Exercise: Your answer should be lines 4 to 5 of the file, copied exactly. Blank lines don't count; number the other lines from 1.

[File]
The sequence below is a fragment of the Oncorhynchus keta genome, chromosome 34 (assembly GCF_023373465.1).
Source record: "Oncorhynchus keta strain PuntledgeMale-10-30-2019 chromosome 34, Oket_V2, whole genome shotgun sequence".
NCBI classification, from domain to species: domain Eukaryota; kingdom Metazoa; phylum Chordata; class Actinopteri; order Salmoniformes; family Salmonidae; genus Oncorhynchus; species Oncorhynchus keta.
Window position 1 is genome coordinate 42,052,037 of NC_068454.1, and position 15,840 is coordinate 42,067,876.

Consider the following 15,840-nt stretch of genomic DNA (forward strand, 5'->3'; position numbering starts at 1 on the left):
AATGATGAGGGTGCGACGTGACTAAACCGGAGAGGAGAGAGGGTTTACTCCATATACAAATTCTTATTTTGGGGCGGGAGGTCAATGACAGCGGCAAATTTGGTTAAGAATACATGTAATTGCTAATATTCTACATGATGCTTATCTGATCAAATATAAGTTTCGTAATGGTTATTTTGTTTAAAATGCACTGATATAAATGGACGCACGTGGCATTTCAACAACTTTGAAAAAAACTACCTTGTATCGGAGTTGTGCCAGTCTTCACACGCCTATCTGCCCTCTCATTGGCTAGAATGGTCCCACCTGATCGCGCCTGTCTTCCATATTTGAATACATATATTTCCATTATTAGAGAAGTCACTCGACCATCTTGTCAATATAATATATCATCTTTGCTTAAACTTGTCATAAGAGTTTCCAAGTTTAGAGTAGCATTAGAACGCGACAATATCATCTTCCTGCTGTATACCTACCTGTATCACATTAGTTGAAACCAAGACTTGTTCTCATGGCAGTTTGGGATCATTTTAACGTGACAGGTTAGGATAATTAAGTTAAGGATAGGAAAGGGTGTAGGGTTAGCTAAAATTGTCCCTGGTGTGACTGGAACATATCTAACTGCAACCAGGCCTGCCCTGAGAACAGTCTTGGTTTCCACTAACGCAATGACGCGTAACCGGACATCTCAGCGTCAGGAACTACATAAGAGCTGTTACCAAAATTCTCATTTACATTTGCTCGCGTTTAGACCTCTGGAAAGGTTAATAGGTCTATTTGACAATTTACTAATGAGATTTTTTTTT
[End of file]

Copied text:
Window position 1 is genome coordinate 42,052,037 of NC_068454.1, and position 15,840 is coordinate 42,067,876.

Consider the following 15,840-nt stretch of genomic DNA (forward strand, 5'->3'; position numbering starts at 1 on the left):